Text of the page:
(آذربايجانجا ديلي /
Азәрбајҹан дили / Azərbaycan dili)
Azerbaijani is a member of the Western Oghuz branch of the Turkic
language family spoken by about 32.2 million people mainly in
Azerbaijan, Iran, Georgia, Russia and Turkey, and also in Iraq,
Syria and Turkmenistan.
There are two main varieties of the language: North Azerbaijani
and South Azerbaijani, which are sometimes classified as separate
languages, although there is a fair degree of mutually intelligibility
North Azerbaijani is spoken in Azerbaijan, where is the
official language, and also southern Dagestan, in the southern Caucasus
Mountains and in parts of Central Asia. There are around 7.3 million
native speakers, and another 8 million second language speakers.
Azerbaijani at a glance
Native name: آذربايجانجا ديلي /
Азәрбајҹан дили / Azərbaycan dili [ɑzærbɑjdʒɑn dili]
Alternative names: Azeri, Azari, Azeri Turkish, Azerbaijani Turkish
Linguistic affliation: Turkic, Oghuz, Western Oghuz
Writing systems: Arabic script, Cyrillic alphabet, Latin alphabet
Status: official language in Azerbaijan, and in Dagestan in the Russian Federation
South Azerbaijani has about 16.9 million speakers mainly in the
northwest of Iran, where it is known as تورکی (Türki),
and also in parts of Iraq and Turkey, and in Afghanistan and Syria.
Azerbaijani is closely related to Turkish, Qashqai, Turkmen and
Crimean Tatar, and there is a degree of mutually intelligibility
between Azerbaijani and Turkish.
The Arabic script was introduced to the Azerbaijan region in the 7th
century and continued to be used to write Azerbaijani until the 1920s. Three
different versions of the Arabic script were used during this period: the
28-letter Arabic script, the 32-letter Perso-Arabic script and the 33-letter
Turkic Arabic script. None of these was ideal for writing Azerbaijani and various
reforms were proposed, particularly during the late 19th and early 20th centuries.
In Iran the Azerbaijani language has always been written with a version of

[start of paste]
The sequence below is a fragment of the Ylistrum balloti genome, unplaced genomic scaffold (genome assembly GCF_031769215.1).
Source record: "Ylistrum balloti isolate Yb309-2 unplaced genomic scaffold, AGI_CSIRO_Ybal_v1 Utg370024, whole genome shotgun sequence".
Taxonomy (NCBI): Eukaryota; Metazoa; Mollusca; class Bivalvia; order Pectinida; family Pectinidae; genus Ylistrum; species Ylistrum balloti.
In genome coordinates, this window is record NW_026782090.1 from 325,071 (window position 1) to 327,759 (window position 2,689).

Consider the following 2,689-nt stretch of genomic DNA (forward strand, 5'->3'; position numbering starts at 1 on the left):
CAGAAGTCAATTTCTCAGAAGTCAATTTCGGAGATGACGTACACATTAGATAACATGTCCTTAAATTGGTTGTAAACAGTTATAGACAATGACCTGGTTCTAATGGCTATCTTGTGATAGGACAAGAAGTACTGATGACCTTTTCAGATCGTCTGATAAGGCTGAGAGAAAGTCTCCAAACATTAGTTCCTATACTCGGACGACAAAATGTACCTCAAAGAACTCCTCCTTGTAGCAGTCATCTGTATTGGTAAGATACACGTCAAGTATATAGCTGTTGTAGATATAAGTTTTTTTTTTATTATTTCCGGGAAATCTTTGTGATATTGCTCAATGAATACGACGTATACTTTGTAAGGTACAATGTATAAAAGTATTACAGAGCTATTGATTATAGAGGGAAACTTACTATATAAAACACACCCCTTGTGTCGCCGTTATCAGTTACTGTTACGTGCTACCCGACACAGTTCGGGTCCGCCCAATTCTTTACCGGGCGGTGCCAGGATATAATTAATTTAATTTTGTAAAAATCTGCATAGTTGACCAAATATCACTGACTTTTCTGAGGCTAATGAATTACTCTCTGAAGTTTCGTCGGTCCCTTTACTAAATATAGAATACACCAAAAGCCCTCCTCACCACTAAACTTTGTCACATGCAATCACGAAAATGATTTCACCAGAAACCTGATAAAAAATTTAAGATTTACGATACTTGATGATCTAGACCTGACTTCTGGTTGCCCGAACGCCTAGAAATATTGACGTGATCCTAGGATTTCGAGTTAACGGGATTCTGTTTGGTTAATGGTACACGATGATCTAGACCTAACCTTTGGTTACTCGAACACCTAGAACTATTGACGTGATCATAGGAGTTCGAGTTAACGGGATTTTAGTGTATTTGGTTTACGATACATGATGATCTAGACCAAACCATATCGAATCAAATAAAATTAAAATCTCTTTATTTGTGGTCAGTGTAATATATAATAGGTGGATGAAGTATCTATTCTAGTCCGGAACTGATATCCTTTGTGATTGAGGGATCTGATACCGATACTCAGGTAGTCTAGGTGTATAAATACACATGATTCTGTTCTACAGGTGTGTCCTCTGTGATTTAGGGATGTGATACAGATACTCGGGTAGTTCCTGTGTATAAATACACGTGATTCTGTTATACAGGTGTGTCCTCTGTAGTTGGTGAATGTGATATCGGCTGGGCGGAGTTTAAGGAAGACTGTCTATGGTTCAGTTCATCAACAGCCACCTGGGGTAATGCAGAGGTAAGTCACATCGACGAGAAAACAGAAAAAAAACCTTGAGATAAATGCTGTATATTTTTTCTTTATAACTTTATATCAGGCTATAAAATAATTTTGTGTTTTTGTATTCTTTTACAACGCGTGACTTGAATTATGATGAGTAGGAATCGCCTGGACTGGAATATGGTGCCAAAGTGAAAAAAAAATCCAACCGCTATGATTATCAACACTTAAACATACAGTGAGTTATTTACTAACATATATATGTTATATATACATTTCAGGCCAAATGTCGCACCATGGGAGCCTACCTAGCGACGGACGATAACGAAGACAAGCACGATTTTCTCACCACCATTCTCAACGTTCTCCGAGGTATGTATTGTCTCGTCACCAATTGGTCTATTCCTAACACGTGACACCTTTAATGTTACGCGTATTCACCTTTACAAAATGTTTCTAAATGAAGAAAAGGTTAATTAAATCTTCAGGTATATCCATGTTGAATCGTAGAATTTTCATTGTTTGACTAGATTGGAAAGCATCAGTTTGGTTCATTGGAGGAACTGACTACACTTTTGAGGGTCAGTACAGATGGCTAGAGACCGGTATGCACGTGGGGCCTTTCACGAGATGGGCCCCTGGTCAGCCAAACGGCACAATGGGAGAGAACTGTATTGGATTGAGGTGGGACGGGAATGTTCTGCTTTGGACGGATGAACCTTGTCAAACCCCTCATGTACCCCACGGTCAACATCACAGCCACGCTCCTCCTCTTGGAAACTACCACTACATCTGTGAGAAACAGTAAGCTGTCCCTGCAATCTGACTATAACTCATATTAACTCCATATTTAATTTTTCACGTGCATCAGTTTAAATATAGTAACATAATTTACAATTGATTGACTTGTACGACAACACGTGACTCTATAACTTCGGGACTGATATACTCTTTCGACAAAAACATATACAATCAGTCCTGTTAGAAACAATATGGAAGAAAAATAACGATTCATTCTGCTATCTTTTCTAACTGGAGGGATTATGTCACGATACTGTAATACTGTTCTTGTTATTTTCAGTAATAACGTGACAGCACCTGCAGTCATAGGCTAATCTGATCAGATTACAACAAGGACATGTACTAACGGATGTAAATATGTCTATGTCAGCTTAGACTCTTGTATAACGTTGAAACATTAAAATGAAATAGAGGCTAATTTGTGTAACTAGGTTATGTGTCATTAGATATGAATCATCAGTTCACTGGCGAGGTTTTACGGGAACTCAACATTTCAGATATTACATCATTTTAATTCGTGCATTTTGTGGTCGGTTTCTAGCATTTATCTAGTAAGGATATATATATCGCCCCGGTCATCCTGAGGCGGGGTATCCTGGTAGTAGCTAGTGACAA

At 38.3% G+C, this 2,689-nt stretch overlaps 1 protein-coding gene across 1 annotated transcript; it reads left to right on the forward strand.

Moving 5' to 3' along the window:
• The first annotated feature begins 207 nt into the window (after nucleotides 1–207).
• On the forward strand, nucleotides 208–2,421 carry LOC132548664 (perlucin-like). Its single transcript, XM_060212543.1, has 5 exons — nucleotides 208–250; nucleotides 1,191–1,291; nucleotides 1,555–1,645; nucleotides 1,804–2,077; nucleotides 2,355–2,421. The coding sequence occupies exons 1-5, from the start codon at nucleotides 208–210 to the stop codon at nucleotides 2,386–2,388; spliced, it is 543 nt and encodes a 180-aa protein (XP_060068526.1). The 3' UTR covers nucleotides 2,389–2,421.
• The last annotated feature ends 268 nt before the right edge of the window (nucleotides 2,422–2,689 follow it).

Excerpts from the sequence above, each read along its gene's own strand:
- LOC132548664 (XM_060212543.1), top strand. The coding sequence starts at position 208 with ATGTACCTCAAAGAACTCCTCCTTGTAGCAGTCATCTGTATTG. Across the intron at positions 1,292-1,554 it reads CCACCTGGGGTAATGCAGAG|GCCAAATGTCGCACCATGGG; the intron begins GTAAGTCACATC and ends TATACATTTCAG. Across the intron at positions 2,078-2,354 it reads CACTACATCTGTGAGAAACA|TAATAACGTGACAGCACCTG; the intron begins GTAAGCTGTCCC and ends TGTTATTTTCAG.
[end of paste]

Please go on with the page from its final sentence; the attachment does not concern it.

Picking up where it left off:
the Arabic script and is know as Azeri Turk.
Arabic script for Azerbaijani
Latin alphabet for Azerbaijani (1922 version)
In 1922 the Latin alphabet, known as Yanalif (new alphabet), was
adopted to write Azerbaijani in Soviet northern Azerbaijan. This was essentially an
attempt by the Soviet authorities to reduce the influence of Islam in the
Turkic republics, all of which used the Arabic script before 1922.
Cyrillic alphabet for Azerbaijani (Азәрбајҹан әлифбасы)
In 1939 the Cyrillic alphabet was imposed by Stalin, who wanted to
discourage contact between the Turkic republics and Turkey, and worried
about the development of alliances which might undermine the authority
of the Soviet Union.
A simplified version of the Cyrillic alphabet was introduced in 1958.
Latin alphabet for Azerbaijani (1991 version)
On independence in 1991, Azerbaijan switched back to the Latin alphabet, though
a slightly different version to that of 1929-1939. This switch caused considerable
confusion and there was a chronic shortage of typewriters and computers fonts
which could be used to write the new alphabet. Fortunately the Latin alphabet
as used to write Turkish is very similar to the Azerbaijani one, so Turkish typewriters
were in great demand. The main difficulty with the new alphabet is the letter
which looks like a upside-down lower case 'e' and is known as a schwa as no
other language uses this letter. Some people write 'æ' instead
if the schwa is not available.
Latin alphabet for Azerbaijani (Azərbaycan əlifbası) - 1992 version
On 16th May 1992 the Latin alphabet for Azerbaijani was slightly revised -
the letter ä was replaced with ə and the order of letters was
changed as well.
دنك (برابر) و
اوس (عقل) و
Transliteration Bütün insanlar heysiyyət və
haqlar baxımından dənk
(bərabər) və ərkin (azad) doğularlar. Us (əql) və
uyat (vicdan) yiyəsidirlər və bir birlərinə qarşı
qardaşlıq ruhu ilə davranmalıdırlar.
1922 Latin alphabet
Butun insanlar ləƶaqət və huqyqlarьna
gөrə azad və bərabər doƣylyrlar.
Onarьn şüyralrь və vicdanlarь var və
bir-birlərinə munasibətdə qardaşlьq
All human beings are born free and equal in dignity and rights. They
are endowed with reason and conscience and should act towards one another
in a spirit of brotherhood. (Article 1 of the Universal Declaration of Human Rights)